Problem Setting and Notation

In this section, we formulate the unsupervised domain adaptation problem. Let be the input space and be the output space, which is in binary classification. We define a domain as a pair , where is an input distribution on and is a labeling function. In domain adaptation, we denote the source domain and the target domain as (,) and (,), respectively. Unlike conventional supervised learning, we focus on the case where (,) differs from (,). In unsupervised domain adaptation, we are given the following data:

  • Target unlabeled data .

  • Source labeled data ,

For simplicity, we denote the input features from the source domain as and the empirical distribution corresponding to (resp. ) as (resp. ).

We denote a loss function : . For example, the 0-1 loss is given as . The expected loss for functions and distribution over is denoted by . We also define an empirical risk as . In addition, we define the true risk minimizer and the empirical risk minimizer of a certain domain (,) in a hypothesis class as and , respectively. Here, note that the risk minimizer is not necessarily equal to the labeling function as we consider a restricted hypothesis class.

The goal in domain adaptation is to find a hypothesis out of a hypothesis class so that it gives as small expected loss as possible in the target domain given by

Related Work

In unsupervised domain adaptation, it is essential to measure the difference between the source and target domains, because it might degrade the performance to use a source domain far from the target domain (Pan and Yang, 2010). Since we cannot access the target labels, it is impossible to measure the difference between the two domains on the basis of the output space

. One way is to measure the difference between the probability distributions in terms of the

input space.

Existing Discrepancies in Domain Adaptation

First, we review the discrepancy proposed by Mansour, Mohri, and Rostamizadeh (2009a), which is defined as


which we call -disc as this discrepancy does not require source labels but input features in . Note that -disc takes the hypothesis class into account.

To illustrate the advantage of considering , we compare -disc to distance. Mansour, Mohri, and Rostamizadeh (2009a) showed that the following inequality holds for any :

where is a constant. Therefore, a tighter bound for the difference of the expected loss between the two domains can be achieved by considering a hypothesis class . One drawback of -disc is that it considers the worst pair of hypotheses as can be seen from (1). This may lead to a loose generalization error bound as we will show later, and also an intractable computational cost for an empirical estimation. Ben-David et al. (2007) provided a computationally efficient proxy of -disc for the 0-1 loss defined as follows:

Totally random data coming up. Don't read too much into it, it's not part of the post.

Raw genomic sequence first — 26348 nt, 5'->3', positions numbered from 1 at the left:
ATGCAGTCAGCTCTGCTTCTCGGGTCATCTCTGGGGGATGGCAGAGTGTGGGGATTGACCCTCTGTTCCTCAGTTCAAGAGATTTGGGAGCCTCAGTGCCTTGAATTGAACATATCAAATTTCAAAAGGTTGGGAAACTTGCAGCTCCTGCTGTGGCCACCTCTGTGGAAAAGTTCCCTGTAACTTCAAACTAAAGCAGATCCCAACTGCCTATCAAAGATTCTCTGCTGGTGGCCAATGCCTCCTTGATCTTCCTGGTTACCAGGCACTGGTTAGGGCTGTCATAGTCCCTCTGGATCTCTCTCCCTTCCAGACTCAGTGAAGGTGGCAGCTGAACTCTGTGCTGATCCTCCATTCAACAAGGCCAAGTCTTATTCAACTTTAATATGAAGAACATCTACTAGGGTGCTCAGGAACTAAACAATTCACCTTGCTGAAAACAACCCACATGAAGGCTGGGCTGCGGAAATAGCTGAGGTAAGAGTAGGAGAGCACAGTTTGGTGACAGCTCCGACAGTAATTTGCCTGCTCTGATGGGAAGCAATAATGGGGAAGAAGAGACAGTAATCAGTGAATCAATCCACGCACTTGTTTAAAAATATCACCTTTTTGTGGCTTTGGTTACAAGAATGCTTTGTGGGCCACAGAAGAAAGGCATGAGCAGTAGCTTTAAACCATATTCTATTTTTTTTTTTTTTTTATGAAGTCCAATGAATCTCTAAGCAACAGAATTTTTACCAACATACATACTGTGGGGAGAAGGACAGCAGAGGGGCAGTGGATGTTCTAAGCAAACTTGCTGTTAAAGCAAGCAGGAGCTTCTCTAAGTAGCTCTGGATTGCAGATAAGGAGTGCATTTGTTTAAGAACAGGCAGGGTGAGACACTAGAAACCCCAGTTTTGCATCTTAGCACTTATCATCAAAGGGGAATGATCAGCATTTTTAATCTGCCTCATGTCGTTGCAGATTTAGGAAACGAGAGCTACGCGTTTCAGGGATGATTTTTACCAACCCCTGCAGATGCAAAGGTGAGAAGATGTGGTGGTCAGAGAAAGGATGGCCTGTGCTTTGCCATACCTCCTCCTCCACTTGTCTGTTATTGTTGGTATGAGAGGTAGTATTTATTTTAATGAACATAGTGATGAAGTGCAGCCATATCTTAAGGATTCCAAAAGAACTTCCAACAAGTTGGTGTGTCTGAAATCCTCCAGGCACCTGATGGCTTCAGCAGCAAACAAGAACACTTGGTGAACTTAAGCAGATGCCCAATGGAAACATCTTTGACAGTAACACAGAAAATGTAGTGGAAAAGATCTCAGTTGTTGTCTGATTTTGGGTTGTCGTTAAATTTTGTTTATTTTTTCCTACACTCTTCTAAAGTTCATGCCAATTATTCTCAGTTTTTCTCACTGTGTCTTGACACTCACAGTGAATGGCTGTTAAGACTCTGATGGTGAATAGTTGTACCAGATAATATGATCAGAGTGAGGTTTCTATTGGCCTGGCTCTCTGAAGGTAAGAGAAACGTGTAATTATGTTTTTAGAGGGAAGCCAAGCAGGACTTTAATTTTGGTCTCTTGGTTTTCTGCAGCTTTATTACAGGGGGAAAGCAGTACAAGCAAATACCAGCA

Although can be computed efficiently, there is no learning guarantee.

There is another variant of -disc called generalized discrepancy (Cortes, Mohri, and Muñoz Medina, 2015). However, the theoretical analysis therein is only applicable to the regression task and not suitable for binary classification unlike the analysis for -disc.

Another discrepancy which also takes into account analyzed by Zhang, Zhang, and Ye (2012) is as follows:

While Mohri and Medina (2012) demonstrated -disc provides a tighter generalization error bound than -disc, it requires the labeling function that cannot be estimated in unsupervised domain adaptation in general.

Source-guided Discrepancy (-disc)

To mitigate the limitations of the existing discrepancies, we propose a novel discrepancy called source-guided discrepancy (-disc). In this paper, we show that -disc can provide a tighter generalization bound and can be computed efficiently compared with the existing discrepancies.

convergence rate
target generalization
error bound
computational complexity
-disc N/A N/A
Table 1: Comparison of -disc with the existing discrepancies that take into account for unsupervised domain adaptation in binary classification. We assume the hypothesis class satisfies the assumption in (4). Here, we consider the hinge loss for -disc, -disc, and . The computational complexity of -disc and are based on the empirical hinge loss minimization, which is solved with the kernel SVM by the SMO algorithm (Platt, 1999). The computational complexity of -disc is based on SDP relaxation by the ellipsoid method (Bubeck, 2015) given in the appendix. is not computable with unlabeled target data.
Definition 1 (source-guided discrepancy).

Let be a hypothesis class and let be a loss function. -disc between two distributions and is defined as


where is the risk minimizer with respect to the second distribution (here ). For example, for , and for .

-disc satisfies the following triangle inequality:

However, in general, -disc is not a distance as this discrepancy is not symmetric, i.e., , and we may have for .

This discrepancy has the following three advantages over the existing discrepancies. First, the computational cost of -disc is low since we do not need to consider a pair of hypotheses unlike -disc as we can see from (1) and (2). Second, our proposed -disc yields a tighter bound as discussed below. Mansour, Mohri, and Rostamizadeh (2009a) derived a generalization error bound by bounding the difference with -disc. On the other hand, for any , it is easy to see that